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Hoffmann, R. A wiki for the life sciences where authorship matters. Nature Genetics (2008)

An in vitro investigation of cast post and partial core design.

OBJECTIVES: Following endodontic therapy, the provision of a cast post and core restoration may be indicated. Many authors advocate retaining sound coronal dentine where possible, improving the resistance to fracture of the endodontically treated tooth. However, there is little conclusive experimental evidence to support this recommendation. This laboratory study was designed to investigate the effect of retained sound coronal dentine on the strength of a tooth restored with a cemented post and partial core restoration under direct loading. METHODS: Specimens with retained coronal dentine buccally, lingually, or buccally and lingually were restored with cast post and partial cores and tested to failure using an Instron Universal Testing Machine, Model 1195. Control post and full core restorations were also tested. The mode of failure for all specimens was recorded photographically. RESULTS: Teeth with retained buccal coronal dentine and post and partial cores were significantly less resistant to failure than controls with post and full cores (P < 0.01), failure occurring through crack initiation and propagation at the junction of the cast partial core and dentine core. There was no statistically significant difference in the strength of teeth with retained lingual coronal dentine or buccal and lingual dentine when compared to the control. CONCLUSIONS: In conclusion, this in vitro model demonstrates that retained coronal dentine will not strengthen a tooth restored with a cast post and partial core. The clinical benefit of retaining buccal coronal dentine is brought into question when set against the increased technical effort and difficulty of producing the restoration in the dental technical laboratory and the possible overriding benefit of ferruling the crown margin onto a sound root structure.[1]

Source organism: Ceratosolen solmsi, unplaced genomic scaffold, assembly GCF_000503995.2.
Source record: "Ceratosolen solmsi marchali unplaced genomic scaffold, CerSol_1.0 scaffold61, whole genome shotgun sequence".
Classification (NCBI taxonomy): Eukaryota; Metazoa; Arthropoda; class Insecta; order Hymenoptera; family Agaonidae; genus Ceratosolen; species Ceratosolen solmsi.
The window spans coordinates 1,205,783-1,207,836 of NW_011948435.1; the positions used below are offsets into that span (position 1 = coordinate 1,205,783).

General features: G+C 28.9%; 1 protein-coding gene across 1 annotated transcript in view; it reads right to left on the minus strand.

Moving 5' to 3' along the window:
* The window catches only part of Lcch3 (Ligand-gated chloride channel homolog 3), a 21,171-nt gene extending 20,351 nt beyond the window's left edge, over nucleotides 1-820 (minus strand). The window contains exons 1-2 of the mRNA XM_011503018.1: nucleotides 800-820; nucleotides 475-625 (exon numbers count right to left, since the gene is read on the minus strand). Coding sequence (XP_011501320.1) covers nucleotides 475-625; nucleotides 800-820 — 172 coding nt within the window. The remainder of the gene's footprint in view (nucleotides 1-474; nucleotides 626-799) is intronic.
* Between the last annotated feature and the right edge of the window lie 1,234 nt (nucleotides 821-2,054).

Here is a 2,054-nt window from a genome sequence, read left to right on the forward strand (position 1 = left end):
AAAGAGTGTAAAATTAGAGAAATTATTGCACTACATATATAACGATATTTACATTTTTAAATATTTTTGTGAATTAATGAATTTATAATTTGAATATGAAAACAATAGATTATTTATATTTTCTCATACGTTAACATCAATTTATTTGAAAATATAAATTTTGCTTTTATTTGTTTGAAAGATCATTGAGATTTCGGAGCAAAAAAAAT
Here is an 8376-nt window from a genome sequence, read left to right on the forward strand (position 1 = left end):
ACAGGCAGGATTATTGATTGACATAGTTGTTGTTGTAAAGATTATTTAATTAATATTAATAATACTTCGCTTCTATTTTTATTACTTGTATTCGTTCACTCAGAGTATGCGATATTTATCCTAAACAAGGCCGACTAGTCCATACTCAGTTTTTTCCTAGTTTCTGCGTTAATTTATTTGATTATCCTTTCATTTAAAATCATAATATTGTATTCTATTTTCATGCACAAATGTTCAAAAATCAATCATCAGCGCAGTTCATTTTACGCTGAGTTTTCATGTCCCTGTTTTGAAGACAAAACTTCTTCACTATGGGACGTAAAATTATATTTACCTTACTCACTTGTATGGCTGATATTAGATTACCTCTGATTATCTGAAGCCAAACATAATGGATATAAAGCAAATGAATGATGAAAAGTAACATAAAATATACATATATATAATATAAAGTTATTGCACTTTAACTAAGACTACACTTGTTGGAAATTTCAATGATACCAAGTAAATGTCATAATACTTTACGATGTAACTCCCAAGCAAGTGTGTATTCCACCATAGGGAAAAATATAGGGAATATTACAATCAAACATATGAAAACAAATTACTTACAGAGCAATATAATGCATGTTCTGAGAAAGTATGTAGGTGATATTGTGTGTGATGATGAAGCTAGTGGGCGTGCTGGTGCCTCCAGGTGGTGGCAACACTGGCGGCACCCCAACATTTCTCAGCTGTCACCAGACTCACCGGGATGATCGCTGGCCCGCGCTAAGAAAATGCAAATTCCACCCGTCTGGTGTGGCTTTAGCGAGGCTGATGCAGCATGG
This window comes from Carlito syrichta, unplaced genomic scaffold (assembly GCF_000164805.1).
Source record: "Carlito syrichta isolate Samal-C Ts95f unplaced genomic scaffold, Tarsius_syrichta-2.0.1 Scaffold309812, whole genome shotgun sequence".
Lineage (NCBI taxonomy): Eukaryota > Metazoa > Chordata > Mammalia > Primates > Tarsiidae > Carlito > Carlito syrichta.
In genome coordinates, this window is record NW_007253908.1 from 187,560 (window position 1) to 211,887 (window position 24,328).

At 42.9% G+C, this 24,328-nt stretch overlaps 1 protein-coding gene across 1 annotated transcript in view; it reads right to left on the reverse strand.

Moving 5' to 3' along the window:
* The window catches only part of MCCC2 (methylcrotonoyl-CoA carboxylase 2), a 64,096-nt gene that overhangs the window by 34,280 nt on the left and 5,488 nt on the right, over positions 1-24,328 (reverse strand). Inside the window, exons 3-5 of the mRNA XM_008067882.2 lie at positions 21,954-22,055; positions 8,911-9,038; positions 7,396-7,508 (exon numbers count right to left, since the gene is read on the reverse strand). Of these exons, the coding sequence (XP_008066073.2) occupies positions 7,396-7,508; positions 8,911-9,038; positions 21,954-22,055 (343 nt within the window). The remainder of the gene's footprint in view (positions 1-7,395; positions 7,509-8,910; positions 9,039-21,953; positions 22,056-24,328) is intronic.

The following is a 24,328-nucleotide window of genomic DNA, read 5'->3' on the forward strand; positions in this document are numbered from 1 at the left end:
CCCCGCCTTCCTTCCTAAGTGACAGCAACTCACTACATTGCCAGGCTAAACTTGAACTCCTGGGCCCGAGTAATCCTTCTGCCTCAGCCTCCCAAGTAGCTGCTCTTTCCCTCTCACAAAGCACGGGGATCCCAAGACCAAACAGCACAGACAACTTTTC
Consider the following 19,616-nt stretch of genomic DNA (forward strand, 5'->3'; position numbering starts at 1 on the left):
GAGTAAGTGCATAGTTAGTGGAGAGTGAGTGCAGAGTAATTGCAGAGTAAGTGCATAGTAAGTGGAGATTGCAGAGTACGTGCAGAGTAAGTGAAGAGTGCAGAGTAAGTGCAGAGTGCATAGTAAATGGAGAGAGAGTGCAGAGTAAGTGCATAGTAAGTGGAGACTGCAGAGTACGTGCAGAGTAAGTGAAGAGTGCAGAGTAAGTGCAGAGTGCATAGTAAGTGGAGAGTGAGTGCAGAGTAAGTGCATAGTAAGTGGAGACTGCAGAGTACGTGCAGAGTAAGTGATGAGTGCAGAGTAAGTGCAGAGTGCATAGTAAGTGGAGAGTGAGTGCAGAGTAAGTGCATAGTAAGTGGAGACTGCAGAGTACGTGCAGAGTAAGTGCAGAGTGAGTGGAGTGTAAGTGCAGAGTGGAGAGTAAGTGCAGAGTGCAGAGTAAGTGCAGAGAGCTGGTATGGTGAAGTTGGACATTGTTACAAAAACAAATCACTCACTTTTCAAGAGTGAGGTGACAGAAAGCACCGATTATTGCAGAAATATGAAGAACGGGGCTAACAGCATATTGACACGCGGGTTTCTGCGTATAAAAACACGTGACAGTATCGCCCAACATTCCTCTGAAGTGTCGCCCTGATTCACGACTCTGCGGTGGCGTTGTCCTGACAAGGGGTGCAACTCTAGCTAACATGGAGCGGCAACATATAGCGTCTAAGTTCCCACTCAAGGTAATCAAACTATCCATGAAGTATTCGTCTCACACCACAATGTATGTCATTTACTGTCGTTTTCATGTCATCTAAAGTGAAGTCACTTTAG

1. An in vitro investigation of cast post and partial core design. Patel, A., Gutteridge, D.L. Journal of dentistry. (1996) [Pubmed]
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